A student gets on a bus after attending a two-hour session at Lafayette Elementary School in Clairemont. Photo by Chris Stone

When people complain about the apparent lack of empathy and grace from parents in North County who are calling for schools to reopen, it’s hard to be patient. An explanation may provide a better understanding of the growing outrage in our community. 

As a preface and to be fair, we acknowledge the other side of the argument. COVID is real and the county is in the purple tier. Teachers are afraid to get COVID, and they fear returning to school puts them or loved ones at high risk.

Some teachers don’t believe the schools can be made safe enough right now. They don’t want to contribute to community spread and err on the side of an abundance of caution when considering evidence to the contrary. Other teachers want to wait for a vaccine to eliminate risk. Many teachers are convinced students are doing fine online and will recover when conditions are safe enough to reopen.

We have heard you loud and clear, and we truly understand your concerns. 

What follows is in no way a personal attack on parents or teachers. It is a heartfelt — and yes, exasperated — depiction of the course of events from the perspective of parents who are helplessly watching their once happy and successful children crumble from the inside out because they are being deprived of an education and the developmental experiences they need at a critical time of their lives. The stories of families grappling with the impacts of long-term school closures are sad, poignant, distressing and even tragic. 

Let’s start from the beginning. Hang on because it might get turbulent. 

There was tremendous compassion for teachers this spring related to the challenges of pivoting to distance learning. Empathy for teachers and staff was on full display. Parents were grateful for teachers’ efforts in spite of school closures.

Most parents were empathetic through the summer. They volunteered to participate on committees and offered countless creative ideas for on campus activities that would restore some, if not all, of what is expected from a public school education. Distance learning was never intended to be a long-term solution or to become the new learning model, but parents were willing to try for the good of the order.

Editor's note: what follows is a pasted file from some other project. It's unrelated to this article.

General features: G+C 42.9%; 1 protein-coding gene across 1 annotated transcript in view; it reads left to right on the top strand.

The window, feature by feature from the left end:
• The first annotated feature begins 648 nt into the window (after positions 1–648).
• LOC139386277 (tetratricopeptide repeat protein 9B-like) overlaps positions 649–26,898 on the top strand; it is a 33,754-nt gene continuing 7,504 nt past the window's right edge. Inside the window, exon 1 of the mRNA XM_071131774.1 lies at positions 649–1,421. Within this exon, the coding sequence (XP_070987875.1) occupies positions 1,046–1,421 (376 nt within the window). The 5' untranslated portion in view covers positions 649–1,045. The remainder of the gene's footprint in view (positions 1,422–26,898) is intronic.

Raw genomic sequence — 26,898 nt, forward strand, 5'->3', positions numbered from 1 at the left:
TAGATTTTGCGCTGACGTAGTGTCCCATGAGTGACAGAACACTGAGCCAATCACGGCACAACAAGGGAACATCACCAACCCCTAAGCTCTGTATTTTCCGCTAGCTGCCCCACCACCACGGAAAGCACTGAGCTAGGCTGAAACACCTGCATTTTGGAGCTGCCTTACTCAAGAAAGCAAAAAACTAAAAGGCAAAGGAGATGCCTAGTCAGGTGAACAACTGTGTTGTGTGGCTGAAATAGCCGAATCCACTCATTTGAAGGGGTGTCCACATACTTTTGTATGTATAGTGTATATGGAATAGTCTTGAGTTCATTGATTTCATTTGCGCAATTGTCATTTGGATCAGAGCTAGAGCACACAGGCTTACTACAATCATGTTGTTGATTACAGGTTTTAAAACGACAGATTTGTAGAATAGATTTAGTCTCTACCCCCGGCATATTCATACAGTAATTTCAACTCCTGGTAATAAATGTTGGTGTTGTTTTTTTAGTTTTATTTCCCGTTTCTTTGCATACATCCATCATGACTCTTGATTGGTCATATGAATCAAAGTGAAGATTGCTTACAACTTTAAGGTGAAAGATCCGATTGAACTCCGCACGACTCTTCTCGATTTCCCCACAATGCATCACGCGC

As September rolled on, independent schools in North County, some public schools in the state, and many schools across the country, successfully opened to on-campus instruction. Parents were understandably frustrated their children remained isolated and with no choice but to continue distance learning while even outdoor competitive sports were cancelled.

But parents held out hope that, certainly by the second quarter, the local union labor negotiators and our local school districts’ superintendents would have time and the commitment to find a solution for safely reopening our schools, like others had already done. 

Not only did most school boards across North County fail to vote for reopening in the second quarter, but the local unions and their allies doubled down on their intransigence, echoing the demands of the statewide teachers’ union which was codified on Jan. 14 in the effective shutdown of all efforts to reopen.

This guidance is ironically titled “Reopening In-Person Instruction Framework & Public Health Guidance for K-12 Schools in California.” There is nothing in these 51 pages that supports reopening schools on a timeframe that is acceptable to most parents.